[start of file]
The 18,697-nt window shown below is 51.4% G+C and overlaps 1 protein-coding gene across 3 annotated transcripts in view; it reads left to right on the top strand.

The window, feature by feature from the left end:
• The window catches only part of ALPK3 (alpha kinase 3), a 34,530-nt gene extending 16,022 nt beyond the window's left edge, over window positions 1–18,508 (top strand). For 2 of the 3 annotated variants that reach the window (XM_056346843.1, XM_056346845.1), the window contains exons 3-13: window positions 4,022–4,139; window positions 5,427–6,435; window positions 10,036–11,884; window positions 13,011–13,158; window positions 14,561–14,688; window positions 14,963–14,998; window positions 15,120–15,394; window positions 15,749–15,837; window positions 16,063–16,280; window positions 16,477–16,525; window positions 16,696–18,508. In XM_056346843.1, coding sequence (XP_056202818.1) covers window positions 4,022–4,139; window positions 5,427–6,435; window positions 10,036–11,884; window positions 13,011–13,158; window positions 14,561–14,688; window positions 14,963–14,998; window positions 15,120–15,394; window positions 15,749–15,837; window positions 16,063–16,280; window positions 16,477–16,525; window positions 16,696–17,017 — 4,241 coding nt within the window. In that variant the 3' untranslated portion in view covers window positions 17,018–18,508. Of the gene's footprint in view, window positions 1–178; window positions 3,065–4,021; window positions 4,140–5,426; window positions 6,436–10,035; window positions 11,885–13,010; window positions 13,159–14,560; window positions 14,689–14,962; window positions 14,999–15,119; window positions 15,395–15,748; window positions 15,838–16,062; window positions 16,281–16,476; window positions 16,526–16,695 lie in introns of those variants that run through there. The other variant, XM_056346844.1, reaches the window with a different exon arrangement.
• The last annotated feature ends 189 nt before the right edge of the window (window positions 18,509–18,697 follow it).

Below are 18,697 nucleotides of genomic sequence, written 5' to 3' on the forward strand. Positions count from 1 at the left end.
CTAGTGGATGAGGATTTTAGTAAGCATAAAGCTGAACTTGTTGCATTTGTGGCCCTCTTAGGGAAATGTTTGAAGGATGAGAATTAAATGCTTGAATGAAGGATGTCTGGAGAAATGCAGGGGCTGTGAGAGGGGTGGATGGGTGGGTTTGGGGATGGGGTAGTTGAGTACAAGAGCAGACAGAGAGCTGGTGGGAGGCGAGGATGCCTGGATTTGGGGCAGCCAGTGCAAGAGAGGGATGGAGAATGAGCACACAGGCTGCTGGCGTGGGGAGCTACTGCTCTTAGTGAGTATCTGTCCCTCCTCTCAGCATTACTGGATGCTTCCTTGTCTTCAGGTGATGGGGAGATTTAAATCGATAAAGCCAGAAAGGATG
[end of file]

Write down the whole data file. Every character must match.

The 18,697-nt window shown below is 51.4% G+C and overlaps 1 protein-coding gene across 3 annotated transcripts in view; it reads left to right on the top strand.

The window, feature by feature from the left end:
• The window catches only part of ALPK3 (alpha kinase 3), a 34,530-nt gene extending 16,022 nt beyond the window's left edge, over window positions 1–18,508 (top strand). For 2 of the 3 annotated variants that reach the window (XM_056346843.1, XM_056346845.1), the window contains exons 3-13: window positions 4,022–4,139; window positions 5,427–6,435; window positions 10,036–11,884; window positions 13,011–13,158; window positions 14,561–14,688; window positions 14,963–14,998; window positions 15,120–15,394; window positions 15,749–15,837; window positions 16,063–16,280; window positions 16,477–16,525; window positions 16,696–18,508. In XM_056346843.1, coding sequence (XP_056202818.1) covers window positions 4,022–4,139; window positions 5,427–6,435; window positions 10,036–11,884; window positions 13,011–13,158; window positions 14,561–14,688; window positions 14,963–14,998; window positions 15,120–15,394; window positions 15,749–15,837; window positions 16,063–16,280; window positions 16,477–16,525; window positions 16,696–17,017 — 4,241 coding nt within the window. In that variant the 3' untranslated portion in view covers window positions 17,018–18,508. Of the gene's footprint in view, window positions 1–178; window positions 3,065–4,021; window positions 4,140–5,426; window positions 6,436–10,035; window positions 11,885–13,010; window positions 13,159–14,560; window positions 14,689–14,962; window positions 14,999–15,119; window positions 15,395–15,748; window positions 15,838–16,062; window positions 16,281–16,476; window positions 16,526–16,695 lie in introns of those variants that run through there. The other variant, XM_056346844.1, reaches the window with a different exon arrangement.
• The last annotated feature ends 189 nt before the right edge of the window (window positions 18,509–18,697 follow it).

Below are 18,697 nucleotides of genomic sequence, written 5' to 3' on the forward strand. Positions count from 1 at the left end.
CTAGTGGATGAGGATTTTAGTAAGCATAAAGCTGAACTTGTTGCATTTGTGGCCCTCTTAGGGAAATGTTTGAAGGATGAGAATTAAATGCTTGAATGAAGGATGTCTGGAGAAATGCAGGGGCTGTGAGAGGGGTGGATGGGTGGGTTTGGGGATGGGGTAGTTGAGTACAAGAGCAGACAGAGAGCTGGTGGGAGGCGAGGATGCCTGGATTTGGGGCAGCCAGTGCAAGAGAGGGATGGAGAATGAGCACACAGGCTGCTGGCGTGGGGAGCTACTGCTCTTAGTGAGTATCTGTCCCTCCTCTCAGCATTACTGGATGCTTCCTTGTCTTCAGGTGATGGGGAGATTTAAATCGATAAAGCCAGAAAGGATG